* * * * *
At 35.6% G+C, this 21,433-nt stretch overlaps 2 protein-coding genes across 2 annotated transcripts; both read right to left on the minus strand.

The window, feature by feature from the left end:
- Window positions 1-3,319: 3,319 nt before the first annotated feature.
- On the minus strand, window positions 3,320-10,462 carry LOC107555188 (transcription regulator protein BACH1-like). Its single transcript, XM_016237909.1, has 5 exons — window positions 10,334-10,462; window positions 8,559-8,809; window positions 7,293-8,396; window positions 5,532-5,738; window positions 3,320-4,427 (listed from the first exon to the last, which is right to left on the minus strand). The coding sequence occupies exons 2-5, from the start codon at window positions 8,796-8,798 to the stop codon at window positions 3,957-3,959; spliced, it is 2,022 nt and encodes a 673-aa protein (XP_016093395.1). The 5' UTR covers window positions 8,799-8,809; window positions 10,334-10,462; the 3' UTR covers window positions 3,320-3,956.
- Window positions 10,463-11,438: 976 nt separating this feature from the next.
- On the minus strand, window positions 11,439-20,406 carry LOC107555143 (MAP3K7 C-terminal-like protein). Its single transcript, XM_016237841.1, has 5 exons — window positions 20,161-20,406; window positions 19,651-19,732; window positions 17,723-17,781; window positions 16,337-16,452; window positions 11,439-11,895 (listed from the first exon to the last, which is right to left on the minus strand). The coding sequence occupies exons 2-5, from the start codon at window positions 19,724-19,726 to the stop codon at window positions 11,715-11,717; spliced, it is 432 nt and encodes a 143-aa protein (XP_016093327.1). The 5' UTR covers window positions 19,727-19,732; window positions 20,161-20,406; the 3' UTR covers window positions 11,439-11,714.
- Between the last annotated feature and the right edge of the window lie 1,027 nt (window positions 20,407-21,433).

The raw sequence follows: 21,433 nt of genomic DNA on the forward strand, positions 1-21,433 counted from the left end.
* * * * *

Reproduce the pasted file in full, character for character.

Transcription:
At 35.6% G+C, this 21,433-nt stretch overlaps 2 protein-coding genes across 2 annotated transcripts; both read right to left on the minus strand.

The window, feature by feature from the left end:
- Window positions 1-3,319: 3,319 nt before the first annotated feature.
- On the minus strand, window positions 3,320-10,462 carry LOC107555188 (transcription regulator protein BACH1-like). Its single transcript, XM_016237909.1, has 5 exons — window positions 10,334-10,462; window positions 8,559-8,809; window positions 7,293-8,396; window positions 5,532-5,738; window positions 3,320-4,427 (listed from the first exon to the last, which is right to left on the minus strand). The coding sequence occupies exons 2-5, from the start codon at window positions 8,796-8,798 to the stop codon at window positions 3,957-3,959; spliced, it is 2,022 nt and encodes a 673-aa protein (XP_016093395.1). The 5' UTR covers window positions 8,799-8,809; window positions 10,334-10,462; the 3' UTR covers window positions 3,320-3,956.
- Window positions 10,463-11,438: 976 nt separating this feature from the next.
- On the minus strand, window positions 11,439-20,406 carry LOC107555143 (MAP3K7 C-terminal-like protein). Its single transcript, XM_016237841.1, has 5 exons — window positions 20,161-20,406; window positions 19,651-19,732; window positions 17,723-17,781; window positions 16,337-16,452; window positions 11,439-11,895 (listed from the first exon to the last, which is right to left on the minus strand). The coding sequence occupies exons 2-5, from the start codon at window positions 19,724-19,726 to the stop codon at window positions 11,715-11,717; spliced, it is 432 nt and encodes a 143-aa protein (XP_016093327.1). The 5' UTR covers window positions 19,727-19,732; window positions 20,161-20,406; the 3' UTR covers window positions 11,439-11,714.
- Between the last annotated feature and the right edge of the window lie 1,027 nt (window positions 20,407-21,433).

The raw sequence follows: 21,433 nt of genomic DNA on the forward strand, positions 1-21,433 counted from the left end.